This volume offers an inter-disciplinary and critical analysis of the role of culture in diplomatic practice. If diplomacy is understood as the practice of conducting negotiations between representatives of distinct communities or causes, then questions of culture and the spaces of cultural exchange are at its core. But what of the culture of diplomacy itself? When and how did this culture emerge, and what alternative cultures of diplomacy run parallel to it, both historically and today? How do particular spaces and places inform and shape the articulation of diplomatic culture(s)? This volume addresses these questions by bringing together a collection of theoretically rich and empirically detailed contributions from leading scholars in history, international relations, geography, and literary theory. Chapters attend to cross-cutting issues of the translation of diplomatic cultures, the role of space in diplomatic exchange and the diversity of diplomatic cultures beyond the formal state system. Drawing on a range of methodological approaches the contributors discuss empirical cases ranging from indigenous diplomacies of the Inuit Circumpolar Council, to the European External Action Service, the 1955 Bandung Conference, the spatial imaginaries of mid twentieth-century Balkan writer diplomats, celebrity and missionary diplomacy, and paradiplomatic narratives of The Hague. The volume demonstrates that, when approached from multiple disciplinary perspectives and understood as expansive and plural, diplomatic cultures offer an important lens onto issues as diverse as global governance, sovereignty regimes and geographical imaginations.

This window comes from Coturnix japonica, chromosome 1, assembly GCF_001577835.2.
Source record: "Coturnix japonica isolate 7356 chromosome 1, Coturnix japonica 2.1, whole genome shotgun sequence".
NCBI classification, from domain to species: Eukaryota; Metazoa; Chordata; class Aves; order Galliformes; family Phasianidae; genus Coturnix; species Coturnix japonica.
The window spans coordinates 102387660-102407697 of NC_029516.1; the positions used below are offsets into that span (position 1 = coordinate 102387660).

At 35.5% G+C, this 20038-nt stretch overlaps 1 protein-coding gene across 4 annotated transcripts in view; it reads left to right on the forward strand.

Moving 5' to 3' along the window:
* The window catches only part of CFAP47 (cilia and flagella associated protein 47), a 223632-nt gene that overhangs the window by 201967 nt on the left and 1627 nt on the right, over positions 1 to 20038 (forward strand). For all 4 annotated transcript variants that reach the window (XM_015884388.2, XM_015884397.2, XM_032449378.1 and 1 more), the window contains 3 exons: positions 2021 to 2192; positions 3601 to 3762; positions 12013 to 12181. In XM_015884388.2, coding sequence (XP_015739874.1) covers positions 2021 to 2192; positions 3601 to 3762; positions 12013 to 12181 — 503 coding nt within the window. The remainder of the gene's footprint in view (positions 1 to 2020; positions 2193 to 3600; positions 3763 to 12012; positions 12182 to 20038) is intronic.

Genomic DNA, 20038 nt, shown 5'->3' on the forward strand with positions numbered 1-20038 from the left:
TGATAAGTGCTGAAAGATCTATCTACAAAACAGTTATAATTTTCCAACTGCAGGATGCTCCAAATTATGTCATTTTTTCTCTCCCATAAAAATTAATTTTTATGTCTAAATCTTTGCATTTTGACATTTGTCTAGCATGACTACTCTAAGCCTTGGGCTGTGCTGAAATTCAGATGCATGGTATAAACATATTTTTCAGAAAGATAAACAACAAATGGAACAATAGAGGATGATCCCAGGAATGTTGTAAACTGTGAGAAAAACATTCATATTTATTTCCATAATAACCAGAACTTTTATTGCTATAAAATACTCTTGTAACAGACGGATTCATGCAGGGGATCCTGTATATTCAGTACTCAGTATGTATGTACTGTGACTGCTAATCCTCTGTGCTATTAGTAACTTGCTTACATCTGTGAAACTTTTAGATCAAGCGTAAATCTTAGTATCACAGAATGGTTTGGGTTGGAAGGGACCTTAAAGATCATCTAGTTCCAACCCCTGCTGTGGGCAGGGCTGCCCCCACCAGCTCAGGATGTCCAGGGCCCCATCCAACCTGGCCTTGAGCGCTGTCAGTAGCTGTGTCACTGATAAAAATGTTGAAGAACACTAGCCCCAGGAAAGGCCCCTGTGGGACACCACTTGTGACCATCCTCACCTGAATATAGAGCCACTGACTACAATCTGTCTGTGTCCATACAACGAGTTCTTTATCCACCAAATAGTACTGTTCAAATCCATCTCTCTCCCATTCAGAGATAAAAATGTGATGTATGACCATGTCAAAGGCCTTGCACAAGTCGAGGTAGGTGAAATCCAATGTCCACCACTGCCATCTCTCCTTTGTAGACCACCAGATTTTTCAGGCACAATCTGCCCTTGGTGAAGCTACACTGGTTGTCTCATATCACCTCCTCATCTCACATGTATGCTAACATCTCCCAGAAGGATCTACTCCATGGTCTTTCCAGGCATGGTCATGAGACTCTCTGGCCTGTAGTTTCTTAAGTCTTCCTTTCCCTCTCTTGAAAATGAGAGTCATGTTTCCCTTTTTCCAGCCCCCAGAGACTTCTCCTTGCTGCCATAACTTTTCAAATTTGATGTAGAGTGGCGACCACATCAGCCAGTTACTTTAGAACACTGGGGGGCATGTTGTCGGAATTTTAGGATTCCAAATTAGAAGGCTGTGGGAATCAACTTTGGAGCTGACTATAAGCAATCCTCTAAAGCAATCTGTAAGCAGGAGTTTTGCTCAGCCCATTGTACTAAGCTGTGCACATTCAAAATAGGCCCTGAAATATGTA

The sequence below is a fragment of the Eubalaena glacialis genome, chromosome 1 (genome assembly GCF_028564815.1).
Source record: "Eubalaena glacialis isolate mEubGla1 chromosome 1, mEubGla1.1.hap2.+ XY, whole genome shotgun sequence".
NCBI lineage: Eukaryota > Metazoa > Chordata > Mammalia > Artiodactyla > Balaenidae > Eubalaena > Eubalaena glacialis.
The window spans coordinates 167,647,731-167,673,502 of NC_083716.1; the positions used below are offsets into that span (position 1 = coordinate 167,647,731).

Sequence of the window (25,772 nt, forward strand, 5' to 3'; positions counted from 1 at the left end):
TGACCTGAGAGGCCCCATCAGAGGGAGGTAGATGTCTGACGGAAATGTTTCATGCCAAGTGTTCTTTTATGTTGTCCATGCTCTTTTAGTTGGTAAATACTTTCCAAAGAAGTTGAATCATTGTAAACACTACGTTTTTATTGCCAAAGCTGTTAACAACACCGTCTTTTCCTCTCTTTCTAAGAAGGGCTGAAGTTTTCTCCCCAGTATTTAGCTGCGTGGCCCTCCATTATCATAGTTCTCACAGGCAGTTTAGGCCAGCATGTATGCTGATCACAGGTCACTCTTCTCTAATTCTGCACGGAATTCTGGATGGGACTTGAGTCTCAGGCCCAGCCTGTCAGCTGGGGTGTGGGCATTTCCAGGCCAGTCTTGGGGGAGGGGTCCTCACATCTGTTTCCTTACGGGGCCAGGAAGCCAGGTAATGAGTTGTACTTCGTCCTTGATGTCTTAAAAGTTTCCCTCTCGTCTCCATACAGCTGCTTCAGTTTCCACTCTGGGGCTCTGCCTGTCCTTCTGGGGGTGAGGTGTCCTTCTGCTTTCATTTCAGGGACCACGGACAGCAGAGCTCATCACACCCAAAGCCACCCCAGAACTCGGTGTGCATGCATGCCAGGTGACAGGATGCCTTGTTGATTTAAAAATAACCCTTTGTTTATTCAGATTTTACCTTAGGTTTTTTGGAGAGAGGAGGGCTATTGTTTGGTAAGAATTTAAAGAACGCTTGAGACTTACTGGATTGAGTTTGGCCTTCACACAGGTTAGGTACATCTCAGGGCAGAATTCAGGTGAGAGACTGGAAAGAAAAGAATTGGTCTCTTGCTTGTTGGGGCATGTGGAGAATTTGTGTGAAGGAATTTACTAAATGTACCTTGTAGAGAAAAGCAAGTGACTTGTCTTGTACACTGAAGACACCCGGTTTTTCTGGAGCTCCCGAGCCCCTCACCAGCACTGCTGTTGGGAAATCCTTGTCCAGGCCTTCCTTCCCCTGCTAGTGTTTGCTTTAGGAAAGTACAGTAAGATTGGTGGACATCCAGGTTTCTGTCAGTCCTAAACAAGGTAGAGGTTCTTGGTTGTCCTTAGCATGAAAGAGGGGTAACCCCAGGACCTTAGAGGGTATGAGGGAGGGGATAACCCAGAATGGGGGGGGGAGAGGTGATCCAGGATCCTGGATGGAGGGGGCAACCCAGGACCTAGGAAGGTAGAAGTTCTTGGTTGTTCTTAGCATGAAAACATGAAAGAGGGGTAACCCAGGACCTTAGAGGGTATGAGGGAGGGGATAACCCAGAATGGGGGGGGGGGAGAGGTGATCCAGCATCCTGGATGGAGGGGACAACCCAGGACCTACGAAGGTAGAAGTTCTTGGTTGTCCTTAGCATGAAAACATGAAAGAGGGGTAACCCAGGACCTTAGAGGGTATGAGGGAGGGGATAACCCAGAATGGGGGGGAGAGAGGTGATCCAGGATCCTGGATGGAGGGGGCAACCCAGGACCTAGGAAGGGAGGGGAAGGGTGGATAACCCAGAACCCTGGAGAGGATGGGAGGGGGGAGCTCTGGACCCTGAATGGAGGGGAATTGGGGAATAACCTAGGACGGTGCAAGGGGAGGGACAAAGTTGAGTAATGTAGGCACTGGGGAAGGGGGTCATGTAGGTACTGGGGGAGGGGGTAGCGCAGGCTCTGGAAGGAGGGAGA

(Fiona McConnell)


A. Cattaruzza, Atlas des Guerres et des Conflits: un Tour du Monde Géopolitique, Autrement, 2014, 96 pages, ISBN: 978-2-7467-3558-3


L. López Trigal, Diccionario de Geografía política y Geopolítica, León, Universidad de León, 2013, 317 páginas, ISBN: 978-84-9773-658-9


L. López Trigal, Diccionario sobre términos sobre la ciudad y lo urbano, Madrid, Biblioteca Nueva, 2010, 421 páginas, ISBN: 978-84-9940-089-1


Valeria Pecorelli, Constructive Resistance in Europe, Edizioni Unicopli, 2014, 157 pages, ISBN: 9788840017303


Carolin Schurr, Performing Politics, Making Space: A Visual Ethnography of Political Change in Ecuador, Stuttgart, Franz-Steiner Verlag, 2013, 213 pages, ISBN:978-3515104661


Carolin Schurr, Towards an Emotional Electoral Geography: The Performativity of Emotions in Electoral Campaigning in Ecuador, Geoforum, Volume 49: 114–26, 2013


Inocent Moyo, A Case Study of Black African Immigrant Entrepreneurship in Inner City Johannesburg Using the Mixed Embeddedness Approach, Journal of Immigrant & Refugee Studies, Volume 12, Issue 3: 250-273, 2014



*If you have suggestions of new publications to be advertised here, please write an email to: